Sullivan has served in several capacities with IIABNY since 2003, the DeWitt, N.Y.-based trade group said.
Money manager Christopher Conover, a New City native, has opened Hudson Valley Wealth Management in his hometown at 151 N. Main St.
The fee-only investment advisory firm has three employees.
The firm’s Web site is www.hudsonvalleywealth.com.
A member of the board at MBIA Inc. is stepping down to take a position as a consultant to help the bond insurerâ€™s senior management assess future risk, the company said today.
Debra Perry, who has served as a director of the company since 2004, was asked by the company to take the position, which will help the boardâ€™s credit-risk committee and Chairman and Chief Executive Joseph W. Brown â€œto refine and implement MBIAâ€™s risk strategy for the global credit marketsâ€ as part of its 5-year restructuring plan, MBIA said.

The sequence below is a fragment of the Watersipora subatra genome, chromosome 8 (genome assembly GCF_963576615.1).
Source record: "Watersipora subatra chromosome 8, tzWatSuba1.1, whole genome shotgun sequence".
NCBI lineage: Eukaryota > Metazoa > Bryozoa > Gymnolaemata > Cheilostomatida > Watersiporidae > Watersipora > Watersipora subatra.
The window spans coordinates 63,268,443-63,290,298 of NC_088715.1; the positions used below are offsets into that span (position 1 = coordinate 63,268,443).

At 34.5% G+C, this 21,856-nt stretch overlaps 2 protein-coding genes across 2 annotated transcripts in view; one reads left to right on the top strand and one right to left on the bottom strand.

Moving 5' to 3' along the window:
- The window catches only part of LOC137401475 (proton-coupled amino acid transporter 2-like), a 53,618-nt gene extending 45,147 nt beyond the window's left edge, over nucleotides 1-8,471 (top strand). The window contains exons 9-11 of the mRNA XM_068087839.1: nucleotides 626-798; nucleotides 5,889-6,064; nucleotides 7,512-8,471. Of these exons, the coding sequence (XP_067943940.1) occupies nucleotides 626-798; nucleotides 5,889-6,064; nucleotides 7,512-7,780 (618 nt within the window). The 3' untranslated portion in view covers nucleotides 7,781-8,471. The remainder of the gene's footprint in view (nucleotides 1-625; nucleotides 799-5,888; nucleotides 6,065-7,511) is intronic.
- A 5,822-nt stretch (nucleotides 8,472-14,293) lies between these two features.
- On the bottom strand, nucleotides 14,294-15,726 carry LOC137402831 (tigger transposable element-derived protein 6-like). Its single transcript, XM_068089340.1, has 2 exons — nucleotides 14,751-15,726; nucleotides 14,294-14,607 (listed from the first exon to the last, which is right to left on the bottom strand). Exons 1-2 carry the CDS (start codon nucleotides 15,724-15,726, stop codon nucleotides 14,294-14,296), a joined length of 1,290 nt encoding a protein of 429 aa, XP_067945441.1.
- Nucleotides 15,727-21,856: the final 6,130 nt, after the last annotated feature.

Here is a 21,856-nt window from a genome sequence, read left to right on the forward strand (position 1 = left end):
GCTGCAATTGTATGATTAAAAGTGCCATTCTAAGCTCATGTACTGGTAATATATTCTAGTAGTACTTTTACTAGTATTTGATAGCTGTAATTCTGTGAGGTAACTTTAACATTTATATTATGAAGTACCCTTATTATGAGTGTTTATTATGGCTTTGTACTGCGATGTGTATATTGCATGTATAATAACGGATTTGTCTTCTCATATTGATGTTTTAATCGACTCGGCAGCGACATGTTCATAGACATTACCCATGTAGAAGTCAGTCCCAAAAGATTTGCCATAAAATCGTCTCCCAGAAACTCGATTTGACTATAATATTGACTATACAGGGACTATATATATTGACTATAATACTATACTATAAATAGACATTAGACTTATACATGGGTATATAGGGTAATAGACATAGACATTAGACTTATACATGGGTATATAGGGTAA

The Armonk-based company has been hard hit by the subprime mortgage crisis.
Perryâ€™s resignation from the board is effective today, MBIA said.
It isnâ€™t known how much Perry will be paid in her new position. An MBIA spokesman didn’t immediately respond to a request for additional information.
As MBIA director, Perry earned nearly $156,000 in 2006.
Prior to joining MBIA, Perry worked for 12 years at bond-rating agency Moodyâ€™s Corp., serving as chief administrative officer and chief credit officer with responsibility over several rating groups.
UnitedHealth Group Inc. and another insurer have reached agreements with state Attorney General Andrew Cuomo regarding the their physicianÃ¢â‚¬â„¢s ranking programs, which includes measures for cost and quality among health providers.